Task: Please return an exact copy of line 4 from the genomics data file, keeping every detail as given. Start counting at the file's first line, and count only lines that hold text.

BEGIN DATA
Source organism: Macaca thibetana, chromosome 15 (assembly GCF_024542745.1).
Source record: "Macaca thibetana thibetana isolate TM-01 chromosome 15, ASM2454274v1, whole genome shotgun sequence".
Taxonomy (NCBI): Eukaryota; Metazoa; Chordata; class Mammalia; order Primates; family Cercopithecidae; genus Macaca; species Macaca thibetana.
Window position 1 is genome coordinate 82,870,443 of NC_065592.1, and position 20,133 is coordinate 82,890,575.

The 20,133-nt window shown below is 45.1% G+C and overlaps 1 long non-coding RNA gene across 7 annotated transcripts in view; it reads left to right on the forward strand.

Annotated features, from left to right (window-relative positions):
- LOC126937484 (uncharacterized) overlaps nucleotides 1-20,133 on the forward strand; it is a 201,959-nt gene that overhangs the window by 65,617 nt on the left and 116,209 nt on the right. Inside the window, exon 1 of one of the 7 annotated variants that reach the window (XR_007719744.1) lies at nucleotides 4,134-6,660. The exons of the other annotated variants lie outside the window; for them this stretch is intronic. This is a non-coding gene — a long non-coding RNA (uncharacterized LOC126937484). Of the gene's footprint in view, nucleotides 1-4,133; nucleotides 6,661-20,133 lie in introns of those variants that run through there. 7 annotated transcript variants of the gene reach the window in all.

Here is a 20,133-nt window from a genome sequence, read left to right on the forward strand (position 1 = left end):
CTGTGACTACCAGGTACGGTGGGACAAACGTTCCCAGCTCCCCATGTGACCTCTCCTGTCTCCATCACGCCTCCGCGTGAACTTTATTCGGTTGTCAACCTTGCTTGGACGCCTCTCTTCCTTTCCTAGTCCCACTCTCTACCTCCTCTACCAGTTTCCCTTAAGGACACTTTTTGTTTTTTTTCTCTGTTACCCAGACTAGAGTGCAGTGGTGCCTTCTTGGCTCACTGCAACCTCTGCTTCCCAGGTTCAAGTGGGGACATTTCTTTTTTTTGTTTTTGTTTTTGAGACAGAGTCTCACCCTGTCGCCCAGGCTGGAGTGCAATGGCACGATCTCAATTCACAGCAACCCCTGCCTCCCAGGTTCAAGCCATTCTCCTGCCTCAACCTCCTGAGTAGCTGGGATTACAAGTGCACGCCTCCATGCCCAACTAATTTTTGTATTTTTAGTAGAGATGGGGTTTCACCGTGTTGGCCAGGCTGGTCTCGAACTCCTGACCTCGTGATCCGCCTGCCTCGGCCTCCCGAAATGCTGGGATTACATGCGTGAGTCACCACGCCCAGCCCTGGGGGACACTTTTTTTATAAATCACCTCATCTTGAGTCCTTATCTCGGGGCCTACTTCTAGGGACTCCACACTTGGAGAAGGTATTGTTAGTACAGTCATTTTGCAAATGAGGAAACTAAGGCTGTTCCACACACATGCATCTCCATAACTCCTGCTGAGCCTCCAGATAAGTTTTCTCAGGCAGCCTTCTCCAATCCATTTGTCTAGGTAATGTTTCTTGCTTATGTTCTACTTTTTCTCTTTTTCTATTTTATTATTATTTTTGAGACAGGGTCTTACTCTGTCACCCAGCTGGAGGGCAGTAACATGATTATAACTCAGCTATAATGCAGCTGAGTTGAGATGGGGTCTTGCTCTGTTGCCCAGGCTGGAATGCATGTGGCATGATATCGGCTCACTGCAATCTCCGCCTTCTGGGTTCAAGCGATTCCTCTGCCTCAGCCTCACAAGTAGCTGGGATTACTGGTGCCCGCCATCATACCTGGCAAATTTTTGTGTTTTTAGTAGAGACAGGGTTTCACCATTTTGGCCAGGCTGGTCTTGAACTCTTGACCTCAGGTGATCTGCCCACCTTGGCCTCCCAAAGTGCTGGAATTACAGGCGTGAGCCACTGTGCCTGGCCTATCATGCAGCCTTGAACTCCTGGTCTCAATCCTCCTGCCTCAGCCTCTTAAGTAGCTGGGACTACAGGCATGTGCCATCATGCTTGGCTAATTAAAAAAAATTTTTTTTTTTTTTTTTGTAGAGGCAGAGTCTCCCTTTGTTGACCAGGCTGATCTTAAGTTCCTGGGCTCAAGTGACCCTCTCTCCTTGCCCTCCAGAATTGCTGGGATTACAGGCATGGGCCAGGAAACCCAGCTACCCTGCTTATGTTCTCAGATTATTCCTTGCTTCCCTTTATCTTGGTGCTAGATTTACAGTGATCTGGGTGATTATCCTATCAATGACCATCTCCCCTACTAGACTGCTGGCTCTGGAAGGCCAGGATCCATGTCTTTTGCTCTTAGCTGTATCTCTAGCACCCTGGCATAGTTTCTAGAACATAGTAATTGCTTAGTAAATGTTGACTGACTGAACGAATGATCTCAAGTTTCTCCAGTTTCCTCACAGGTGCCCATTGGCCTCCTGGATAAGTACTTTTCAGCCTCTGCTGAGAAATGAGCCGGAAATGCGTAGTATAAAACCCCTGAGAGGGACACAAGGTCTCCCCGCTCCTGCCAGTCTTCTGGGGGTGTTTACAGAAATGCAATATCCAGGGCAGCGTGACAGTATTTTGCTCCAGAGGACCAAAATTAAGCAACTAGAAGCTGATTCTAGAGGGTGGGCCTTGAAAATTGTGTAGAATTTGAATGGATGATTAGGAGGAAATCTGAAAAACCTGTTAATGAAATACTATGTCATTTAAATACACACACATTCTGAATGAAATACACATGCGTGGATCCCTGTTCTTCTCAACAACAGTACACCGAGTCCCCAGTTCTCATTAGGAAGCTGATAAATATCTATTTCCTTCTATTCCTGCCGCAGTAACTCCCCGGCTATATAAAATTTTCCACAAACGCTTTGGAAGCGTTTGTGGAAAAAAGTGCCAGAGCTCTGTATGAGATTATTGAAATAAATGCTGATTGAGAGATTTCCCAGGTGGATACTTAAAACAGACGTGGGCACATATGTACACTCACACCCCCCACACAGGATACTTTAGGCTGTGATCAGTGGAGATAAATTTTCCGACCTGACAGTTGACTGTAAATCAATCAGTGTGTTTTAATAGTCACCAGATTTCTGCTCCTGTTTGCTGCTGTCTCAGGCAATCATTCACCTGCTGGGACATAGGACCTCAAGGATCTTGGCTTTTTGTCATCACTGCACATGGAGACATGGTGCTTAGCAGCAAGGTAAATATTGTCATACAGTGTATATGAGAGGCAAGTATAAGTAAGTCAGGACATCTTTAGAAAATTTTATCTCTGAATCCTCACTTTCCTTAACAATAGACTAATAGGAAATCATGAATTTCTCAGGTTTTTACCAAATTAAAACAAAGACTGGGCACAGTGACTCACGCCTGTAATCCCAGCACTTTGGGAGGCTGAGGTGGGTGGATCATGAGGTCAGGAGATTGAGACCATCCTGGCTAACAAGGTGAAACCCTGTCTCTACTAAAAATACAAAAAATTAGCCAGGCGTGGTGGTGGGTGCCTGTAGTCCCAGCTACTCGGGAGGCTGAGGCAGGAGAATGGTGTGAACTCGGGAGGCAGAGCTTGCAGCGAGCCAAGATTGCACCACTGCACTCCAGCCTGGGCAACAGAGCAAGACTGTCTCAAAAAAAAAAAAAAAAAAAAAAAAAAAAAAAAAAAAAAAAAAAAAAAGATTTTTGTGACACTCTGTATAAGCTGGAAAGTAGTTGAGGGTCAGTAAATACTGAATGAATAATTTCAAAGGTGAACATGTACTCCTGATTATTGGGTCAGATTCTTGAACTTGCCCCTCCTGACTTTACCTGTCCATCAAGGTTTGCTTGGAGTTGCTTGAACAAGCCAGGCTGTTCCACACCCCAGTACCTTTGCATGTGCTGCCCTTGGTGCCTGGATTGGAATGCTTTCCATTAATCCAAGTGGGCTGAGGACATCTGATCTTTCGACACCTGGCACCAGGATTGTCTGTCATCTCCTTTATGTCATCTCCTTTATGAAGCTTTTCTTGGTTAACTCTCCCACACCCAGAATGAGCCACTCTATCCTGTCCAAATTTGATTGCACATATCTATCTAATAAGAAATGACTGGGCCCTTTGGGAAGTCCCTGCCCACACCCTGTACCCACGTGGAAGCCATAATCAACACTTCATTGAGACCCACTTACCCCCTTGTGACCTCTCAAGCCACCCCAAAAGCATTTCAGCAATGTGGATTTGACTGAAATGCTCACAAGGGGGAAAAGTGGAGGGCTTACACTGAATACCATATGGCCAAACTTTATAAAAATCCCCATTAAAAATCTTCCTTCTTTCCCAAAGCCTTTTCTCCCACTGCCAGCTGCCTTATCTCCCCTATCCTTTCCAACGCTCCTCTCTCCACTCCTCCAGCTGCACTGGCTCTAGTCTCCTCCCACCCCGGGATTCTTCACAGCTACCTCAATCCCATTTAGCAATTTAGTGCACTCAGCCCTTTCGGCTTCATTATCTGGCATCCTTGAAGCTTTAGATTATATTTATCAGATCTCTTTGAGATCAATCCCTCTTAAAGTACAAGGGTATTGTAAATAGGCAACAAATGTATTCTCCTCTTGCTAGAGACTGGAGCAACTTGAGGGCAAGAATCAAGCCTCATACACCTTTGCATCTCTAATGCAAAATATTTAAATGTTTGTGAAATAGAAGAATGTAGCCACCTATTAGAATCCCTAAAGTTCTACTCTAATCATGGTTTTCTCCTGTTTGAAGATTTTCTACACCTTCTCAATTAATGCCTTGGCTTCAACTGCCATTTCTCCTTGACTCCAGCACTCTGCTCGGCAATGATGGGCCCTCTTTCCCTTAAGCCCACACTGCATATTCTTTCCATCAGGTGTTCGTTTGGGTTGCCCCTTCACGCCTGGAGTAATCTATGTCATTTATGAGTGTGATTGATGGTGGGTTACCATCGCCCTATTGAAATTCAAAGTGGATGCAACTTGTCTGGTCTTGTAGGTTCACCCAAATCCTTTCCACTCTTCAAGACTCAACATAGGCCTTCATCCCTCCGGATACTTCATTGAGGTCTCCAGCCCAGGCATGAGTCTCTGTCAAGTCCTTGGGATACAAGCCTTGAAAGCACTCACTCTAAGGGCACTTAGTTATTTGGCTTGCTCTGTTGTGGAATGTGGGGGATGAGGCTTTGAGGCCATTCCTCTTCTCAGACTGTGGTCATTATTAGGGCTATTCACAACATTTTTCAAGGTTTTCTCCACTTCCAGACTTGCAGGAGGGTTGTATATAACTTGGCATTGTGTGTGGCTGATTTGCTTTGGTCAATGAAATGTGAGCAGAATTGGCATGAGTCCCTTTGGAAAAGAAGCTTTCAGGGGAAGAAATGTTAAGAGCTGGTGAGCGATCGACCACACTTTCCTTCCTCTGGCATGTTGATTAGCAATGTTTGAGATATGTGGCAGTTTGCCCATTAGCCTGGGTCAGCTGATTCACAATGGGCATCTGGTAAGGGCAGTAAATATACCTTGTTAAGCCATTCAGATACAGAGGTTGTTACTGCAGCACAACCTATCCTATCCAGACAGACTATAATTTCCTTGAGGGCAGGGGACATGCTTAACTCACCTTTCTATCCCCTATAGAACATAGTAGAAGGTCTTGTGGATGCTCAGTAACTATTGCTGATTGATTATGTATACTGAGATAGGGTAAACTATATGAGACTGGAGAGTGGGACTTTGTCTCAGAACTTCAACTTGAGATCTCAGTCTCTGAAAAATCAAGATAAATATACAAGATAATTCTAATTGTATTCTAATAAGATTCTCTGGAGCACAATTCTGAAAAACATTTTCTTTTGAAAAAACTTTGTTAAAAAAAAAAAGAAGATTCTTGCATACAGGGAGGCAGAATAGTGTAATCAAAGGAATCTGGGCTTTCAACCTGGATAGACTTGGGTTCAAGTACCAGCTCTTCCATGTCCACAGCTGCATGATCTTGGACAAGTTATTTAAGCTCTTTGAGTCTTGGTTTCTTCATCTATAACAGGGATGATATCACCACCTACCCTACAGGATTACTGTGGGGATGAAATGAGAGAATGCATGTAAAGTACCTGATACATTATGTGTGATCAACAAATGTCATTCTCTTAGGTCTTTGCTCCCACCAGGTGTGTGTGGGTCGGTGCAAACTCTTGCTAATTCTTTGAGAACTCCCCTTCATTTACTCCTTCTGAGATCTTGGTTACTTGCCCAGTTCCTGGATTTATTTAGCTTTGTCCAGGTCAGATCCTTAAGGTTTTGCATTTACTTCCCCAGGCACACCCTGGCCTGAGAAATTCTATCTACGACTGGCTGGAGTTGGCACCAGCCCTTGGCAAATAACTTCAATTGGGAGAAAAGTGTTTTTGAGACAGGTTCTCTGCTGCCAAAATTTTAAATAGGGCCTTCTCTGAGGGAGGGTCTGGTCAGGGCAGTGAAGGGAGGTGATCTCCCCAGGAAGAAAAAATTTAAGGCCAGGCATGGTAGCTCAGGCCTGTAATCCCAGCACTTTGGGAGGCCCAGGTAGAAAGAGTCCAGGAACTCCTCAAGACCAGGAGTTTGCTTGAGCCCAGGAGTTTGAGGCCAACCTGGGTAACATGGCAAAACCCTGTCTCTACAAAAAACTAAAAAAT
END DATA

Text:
Window position 1 is genome coordinate 82,870,443 of NC_065592.1, and position 20,133 is coordinate 82,890,575.